I can’t think of another vegetable that polarizes people more than beets. Folks tend to love them or hate them. I am one of those “odd birds” that fell in love with canned beets as a kid and have just grown fonder of the vegetable as I have experienced it in other culinary forms throughout my life. Beets just scream healthful goodness…you can’t help but feel healthier after eating one. If you are one of those individuals who can’t seem to get into beets, I can only say, “keep trying”. There are so many ways to enjoy this vegetable that there is bound to be a way to your heart somehow.
Beets hail from the same family as chard and spinach. The leaves are a tender green that cooks quickly and tastes a lot like chard. Young leaves are quite good raw, like in salads. It was surprising to me to discover that even the roots, including the deep red ones, are delicious raw in salads like coleslaw. Simply julienne or shred them and toss with your favorite dressing (but be careful, you’ll get a temporary stain on your cutting board)(see below for a raw beet coleslaw recipe). Beet roots are also great cooked and can be roasted, steamed, boiled, and even grilled (in a foil packet).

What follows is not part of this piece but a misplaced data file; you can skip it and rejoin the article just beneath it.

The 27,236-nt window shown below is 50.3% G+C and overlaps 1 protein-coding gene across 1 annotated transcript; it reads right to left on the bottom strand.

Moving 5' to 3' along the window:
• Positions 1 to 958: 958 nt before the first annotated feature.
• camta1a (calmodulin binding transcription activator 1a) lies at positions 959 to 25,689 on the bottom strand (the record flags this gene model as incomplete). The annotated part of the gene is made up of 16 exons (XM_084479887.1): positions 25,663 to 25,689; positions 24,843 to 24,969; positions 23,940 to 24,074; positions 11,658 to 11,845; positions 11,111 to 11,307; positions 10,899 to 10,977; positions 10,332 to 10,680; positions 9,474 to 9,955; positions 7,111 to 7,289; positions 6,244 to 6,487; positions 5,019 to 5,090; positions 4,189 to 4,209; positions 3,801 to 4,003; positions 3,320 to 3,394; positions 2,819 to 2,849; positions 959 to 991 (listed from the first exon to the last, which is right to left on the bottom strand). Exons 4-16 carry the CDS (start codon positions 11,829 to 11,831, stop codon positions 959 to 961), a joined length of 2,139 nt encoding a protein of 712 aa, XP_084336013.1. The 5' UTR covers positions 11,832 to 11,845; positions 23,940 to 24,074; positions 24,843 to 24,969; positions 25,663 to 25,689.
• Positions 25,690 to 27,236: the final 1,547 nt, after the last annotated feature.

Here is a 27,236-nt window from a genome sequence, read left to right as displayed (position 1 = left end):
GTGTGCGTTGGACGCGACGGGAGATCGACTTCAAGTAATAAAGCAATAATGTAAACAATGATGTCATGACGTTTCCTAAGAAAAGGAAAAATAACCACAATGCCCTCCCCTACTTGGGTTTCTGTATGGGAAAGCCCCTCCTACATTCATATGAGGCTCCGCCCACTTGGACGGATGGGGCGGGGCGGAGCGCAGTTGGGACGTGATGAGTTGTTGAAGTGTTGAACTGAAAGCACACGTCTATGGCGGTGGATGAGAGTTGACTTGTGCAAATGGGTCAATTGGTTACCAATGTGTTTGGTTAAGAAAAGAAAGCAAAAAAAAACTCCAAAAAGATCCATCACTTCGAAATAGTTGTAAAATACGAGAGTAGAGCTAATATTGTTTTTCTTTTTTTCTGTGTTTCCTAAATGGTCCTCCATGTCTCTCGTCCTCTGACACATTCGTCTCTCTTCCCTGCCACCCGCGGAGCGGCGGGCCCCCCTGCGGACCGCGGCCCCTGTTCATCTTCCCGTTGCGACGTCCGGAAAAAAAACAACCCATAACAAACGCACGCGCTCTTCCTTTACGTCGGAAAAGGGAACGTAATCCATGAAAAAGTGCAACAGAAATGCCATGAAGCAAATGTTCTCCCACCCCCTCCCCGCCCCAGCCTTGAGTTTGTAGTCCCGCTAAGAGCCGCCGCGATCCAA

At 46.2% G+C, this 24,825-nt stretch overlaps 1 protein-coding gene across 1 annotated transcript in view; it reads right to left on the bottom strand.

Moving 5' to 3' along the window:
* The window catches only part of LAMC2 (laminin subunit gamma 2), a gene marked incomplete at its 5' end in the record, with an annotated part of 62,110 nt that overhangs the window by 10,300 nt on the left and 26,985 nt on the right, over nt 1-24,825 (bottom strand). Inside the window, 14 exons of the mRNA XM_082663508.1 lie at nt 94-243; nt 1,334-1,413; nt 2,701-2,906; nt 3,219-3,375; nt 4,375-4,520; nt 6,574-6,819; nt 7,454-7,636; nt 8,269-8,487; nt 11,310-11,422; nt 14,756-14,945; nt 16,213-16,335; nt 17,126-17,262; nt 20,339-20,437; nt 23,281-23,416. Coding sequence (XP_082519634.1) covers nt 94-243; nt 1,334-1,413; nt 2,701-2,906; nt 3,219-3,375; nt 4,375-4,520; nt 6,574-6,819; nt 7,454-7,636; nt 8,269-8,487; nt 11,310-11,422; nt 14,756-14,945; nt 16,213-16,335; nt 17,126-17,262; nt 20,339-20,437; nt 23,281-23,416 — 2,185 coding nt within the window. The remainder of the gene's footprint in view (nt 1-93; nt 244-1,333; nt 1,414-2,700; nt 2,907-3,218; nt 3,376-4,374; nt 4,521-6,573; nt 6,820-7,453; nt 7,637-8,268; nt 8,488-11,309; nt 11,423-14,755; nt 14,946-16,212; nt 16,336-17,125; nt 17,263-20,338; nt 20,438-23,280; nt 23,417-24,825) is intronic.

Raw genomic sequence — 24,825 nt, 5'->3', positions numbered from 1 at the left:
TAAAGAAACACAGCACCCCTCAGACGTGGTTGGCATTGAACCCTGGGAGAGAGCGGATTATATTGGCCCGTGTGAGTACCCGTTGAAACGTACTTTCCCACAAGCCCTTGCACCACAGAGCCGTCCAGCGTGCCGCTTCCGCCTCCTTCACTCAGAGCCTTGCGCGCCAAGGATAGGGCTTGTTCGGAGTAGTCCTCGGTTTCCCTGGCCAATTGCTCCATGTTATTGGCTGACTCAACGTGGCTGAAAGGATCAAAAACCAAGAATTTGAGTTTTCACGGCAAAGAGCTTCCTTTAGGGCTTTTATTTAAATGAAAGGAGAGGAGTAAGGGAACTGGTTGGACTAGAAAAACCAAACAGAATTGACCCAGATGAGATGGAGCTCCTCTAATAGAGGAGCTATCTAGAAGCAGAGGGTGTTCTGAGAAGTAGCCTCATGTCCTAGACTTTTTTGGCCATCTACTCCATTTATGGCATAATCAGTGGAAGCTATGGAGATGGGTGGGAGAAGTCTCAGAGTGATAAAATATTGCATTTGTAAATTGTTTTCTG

Beets are a nutritional powerhouse. Whatever you do, don’t toss those greens…they are the healthiest part of the plant and contain loads of vitamins, minerals, and antioxidants, making them one of the most nutritious foods available. However, the roots are far from nutritional duds themselves, offering good sources of folic acid, potassium, fiber, and natural sugars in addition to tons of vitamins, minerals, and antioxidants.